West Africa's struggling health systems have buckled under the pressure of an Ebola outbreak that has already killed about 1,900 people. Nurses in Liberia are wearing rags over their heads to protect themselves from the dreaded disease, amid concerns that shortages of protective gear throughout the region are responsible for the high Ebola death toll among health workers.

The US Agency for International Development also urged American health care workers to respond to the outbreak. Rajiv Shah, the agency's administrator, told The Associated Press that several hundred more international experts are needed and the agency will help send Americans health care workers there.

"This will get worse before it gets better," he said. "We have a coherent and clear strategy ... but it will take weeks to months to get operational at that scale."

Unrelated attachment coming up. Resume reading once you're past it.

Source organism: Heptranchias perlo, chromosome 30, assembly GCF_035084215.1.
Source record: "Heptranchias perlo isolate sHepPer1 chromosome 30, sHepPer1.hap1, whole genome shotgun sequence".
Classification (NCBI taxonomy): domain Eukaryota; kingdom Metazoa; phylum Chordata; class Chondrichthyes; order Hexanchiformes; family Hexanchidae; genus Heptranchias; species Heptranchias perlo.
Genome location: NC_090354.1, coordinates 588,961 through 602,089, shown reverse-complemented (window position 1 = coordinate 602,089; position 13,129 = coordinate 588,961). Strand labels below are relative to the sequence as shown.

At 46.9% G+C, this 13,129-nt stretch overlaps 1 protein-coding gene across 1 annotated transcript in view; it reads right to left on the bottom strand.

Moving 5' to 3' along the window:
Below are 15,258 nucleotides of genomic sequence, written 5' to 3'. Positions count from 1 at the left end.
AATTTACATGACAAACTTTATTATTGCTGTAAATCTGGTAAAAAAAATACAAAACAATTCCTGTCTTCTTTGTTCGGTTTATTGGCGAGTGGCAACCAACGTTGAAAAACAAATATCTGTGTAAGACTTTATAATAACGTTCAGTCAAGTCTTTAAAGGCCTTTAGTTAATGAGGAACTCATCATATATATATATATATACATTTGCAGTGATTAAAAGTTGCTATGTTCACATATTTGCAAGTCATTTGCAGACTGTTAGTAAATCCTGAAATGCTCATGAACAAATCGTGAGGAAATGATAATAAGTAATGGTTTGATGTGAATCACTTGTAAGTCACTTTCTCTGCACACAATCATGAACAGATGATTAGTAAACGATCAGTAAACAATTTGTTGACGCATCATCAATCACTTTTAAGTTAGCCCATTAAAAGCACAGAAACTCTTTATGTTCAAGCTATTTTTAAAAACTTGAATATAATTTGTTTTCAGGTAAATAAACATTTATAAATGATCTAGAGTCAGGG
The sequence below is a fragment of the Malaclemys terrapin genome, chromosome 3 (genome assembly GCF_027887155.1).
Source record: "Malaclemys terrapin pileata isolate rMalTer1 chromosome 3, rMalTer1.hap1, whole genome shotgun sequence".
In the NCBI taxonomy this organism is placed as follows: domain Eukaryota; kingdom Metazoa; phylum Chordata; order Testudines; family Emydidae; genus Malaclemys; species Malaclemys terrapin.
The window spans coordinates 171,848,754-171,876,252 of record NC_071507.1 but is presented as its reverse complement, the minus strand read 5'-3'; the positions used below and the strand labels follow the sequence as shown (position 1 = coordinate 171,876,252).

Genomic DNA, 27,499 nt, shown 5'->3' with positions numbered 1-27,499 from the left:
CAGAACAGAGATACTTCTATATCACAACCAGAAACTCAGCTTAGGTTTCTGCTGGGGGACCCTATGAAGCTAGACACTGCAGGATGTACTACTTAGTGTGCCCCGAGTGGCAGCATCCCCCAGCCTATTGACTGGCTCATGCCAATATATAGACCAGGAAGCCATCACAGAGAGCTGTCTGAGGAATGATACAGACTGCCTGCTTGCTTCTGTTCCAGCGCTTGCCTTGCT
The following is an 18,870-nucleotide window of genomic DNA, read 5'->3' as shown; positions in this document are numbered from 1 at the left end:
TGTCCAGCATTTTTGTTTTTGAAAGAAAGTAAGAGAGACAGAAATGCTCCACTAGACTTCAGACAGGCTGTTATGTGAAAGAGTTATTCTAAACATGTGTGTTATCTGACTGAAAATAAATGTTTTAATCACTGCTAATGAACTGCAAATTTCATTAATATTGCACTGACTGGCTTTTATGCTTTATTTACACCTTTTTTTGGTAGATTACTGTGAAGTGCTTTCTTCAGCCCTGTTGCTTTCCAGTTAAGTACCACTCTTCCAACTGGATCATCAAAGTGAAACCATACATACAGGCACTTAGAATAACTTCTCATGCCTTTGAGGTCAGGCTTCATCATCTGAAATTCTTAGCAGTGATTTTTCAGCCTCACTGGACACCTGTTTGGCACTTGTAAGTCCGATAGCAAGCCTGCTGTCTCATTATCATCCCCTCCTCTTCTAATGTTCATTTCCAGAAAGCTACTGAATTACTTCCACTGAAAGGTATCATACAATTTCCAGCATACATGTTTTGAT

The USD 75 million comes in addition to about USD 20 million the agency has already donated to fight the outbreak that was first identified in March in Guinea, and has spread to Liberia, Sierra Leone and Nigeria. The killer virus is spread through bodily fluids such as blood, sweat, urine or diarrhea.

Health workers account for about 10 percent of the deaths so far. Much of the protective gear they use must be destroyed after use, so Ebola wards need a constant flow of clean equipment.

One nurse at a hospital in Monrovia, Liberia's capital, said she and her colleagues have resorted to cutting up their old uniforms and trying them over their faces to protect themselves, looking out through holes in the fabric. She spoke on condition of anonymity because she was not authorized to talk to the media.

"It is really pathetic," she said. "We are not equipped to face the situation."

With no goggles to protect them, their eyes burn from the fumes of chlorine used to disinfect the ward, the nurse said.

David and Nancy Writebol, American missionaries who worked at another hospital in Liberia, echoed those concerns, speaking to the AP in North Carolina. They said doctors and nurses are overwhelmed by a surge of patients and there aren't enough hazard suits to keep them safe.

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